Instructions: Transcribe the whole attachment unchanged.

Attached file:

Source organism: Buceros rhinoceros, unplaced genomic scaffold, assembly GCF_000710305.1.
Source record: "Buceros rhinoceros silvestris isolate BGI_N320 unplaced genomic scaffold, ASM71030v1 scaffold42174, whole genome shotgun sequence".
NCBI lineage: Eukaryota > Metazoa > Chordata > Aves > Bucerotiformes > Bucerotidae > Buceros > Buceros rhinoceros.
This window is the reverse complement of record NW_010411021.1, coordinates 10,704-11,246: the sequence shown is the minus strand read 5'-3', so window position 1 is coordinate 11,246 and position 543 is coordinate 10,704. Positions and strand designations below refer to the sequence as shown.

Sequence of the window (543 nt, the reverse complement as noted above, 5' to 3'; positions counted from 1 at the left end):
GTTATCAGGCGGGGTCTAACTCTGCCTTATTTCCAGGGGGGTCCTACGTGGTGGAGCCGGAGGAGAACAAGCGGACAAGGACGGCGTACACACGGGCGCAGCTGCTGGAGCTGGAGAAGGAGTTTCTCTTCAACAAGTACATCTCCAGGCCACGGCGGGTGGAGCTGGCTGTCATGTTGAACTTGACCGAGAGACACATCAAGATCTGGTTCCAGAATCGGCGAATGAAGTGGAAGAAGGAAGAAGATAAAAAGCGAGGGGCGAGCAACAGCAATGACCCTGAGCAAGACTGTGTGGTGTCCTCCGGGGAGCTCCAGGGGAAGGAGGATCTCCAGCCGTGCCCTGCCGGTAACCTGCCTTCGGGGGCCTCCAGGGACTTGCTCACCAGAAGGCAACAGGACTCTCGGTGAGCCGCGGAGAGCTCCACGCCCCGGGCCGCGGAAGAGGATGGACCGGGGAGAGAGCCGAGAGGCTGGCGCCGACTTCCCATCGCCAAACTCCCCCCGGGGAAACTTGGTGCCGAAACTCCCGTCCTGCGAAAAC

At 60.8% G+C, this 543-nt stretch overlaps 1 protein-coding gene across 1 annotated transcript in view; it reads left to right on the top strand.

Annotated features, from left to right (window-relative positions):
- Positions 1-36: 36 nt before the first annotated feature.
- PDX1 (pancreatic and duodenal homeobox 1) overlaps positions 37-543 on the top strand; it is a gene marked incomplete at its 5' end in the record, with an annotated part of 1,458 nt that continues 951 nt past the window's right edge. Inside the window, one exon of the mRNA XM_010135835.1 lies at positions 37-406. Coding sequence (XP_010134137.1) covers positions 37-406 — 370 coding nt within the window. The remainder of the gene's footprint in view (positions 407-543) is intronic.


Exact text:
Source organism: Buceros rhinoceros, unplaced genomic scaffold, assembly GCF_000710305.1.
Source record: "Buceros rhinoceros silvestris isolate BGI_N320 unplaced genomic scaffold, ASM71030v1 scaffold42174, whole genome shotgun sequence".
NCBI lineage: Eukaryota > Metazoa > Chordata > Aves > Bucerotiformes > Bucerotidae > Buceros > Buceros rhinoceros.
This window is the reverse complement of record NW_010411021.1, coordinates 10,704-11,246: the sequence shown is the minus strand read 5'-3', so window position 1 is coordinate 11,246 and position 543 is coordinate 10,704. Positions and strand designations below refer to the sequence as shown.

Sequence of the window (543 nt, the reverse complement as noted above, 5' to 3'; positions counted from 1 at the left end):
GTTATCAGGCGGGGTCTAACTCTGCCTTATTTCCAGGGGGGTCCTACGTGGTGGAGCCGGAGGAGAACAAGCGGACAAGGACGGCGTACACACGGGCGCAGCTGCTGGAGCTGGAGAAGGAGTTTCTCTTCAACAAGTACATCTCCAGGCCACGGCGGGTGGAGCTGGCTGTCATGTTGAACTTGACCGAGAGACACATCAAGATCTGGTTCCAGAATCGGCGAATGAAGTGGAAGAAGGAAGAAGATAAAAAGCGAGGGGCGAGCAACAGCAATGACCCTGAGCAAGACTGTGTGGTGTCCTCCGGGGAGCTCCAGGGGAAGGAGGATCTCCAGCCGTGCCCTGCCGGTAACCTGCCTTCGGGGGCCTCCAGGGACTTGCTCACCAGAAGGCAACAGGACTCTCGGTGAGCCGCGGAGAGCTCCACGCCCCGGGCCGCGGAAGAGGATGGACCGGGGAGAGAGCCGAGAGGCTGGCGCCGACTTCCCATCGCCAAACTCCCCCCGGGGAAACTTGGTGCCGAAACTCCCGTCCTGCGAAAAC

At 60.8% G+C, this 543-nt stretch overlaps 1 protein-coding gene across 1 annotated transcript in view; it reads left to right on the top strand.

Annotated features, from left to right (window-relative positions):
- Positions 1-36: 36 nt before the first annotated feature.
- PDX1 (pancreatic and duodenal homeobox 1) overlaps positions 37-543 on the top strand; it is a gene marked incomplete at its 5' end in the record, with an annotated part of 1,458 nt that continues 951 nt past the window's right edge. Inside the window, one exon of the mRNA XM_010135835.1 lies at positions 37-406. Coding sequence (XP_010134137.1) covers positions 37-406 — 370 coding nt within the window. The remainder of the gene's footprint in view (positions 407-543) is intronic.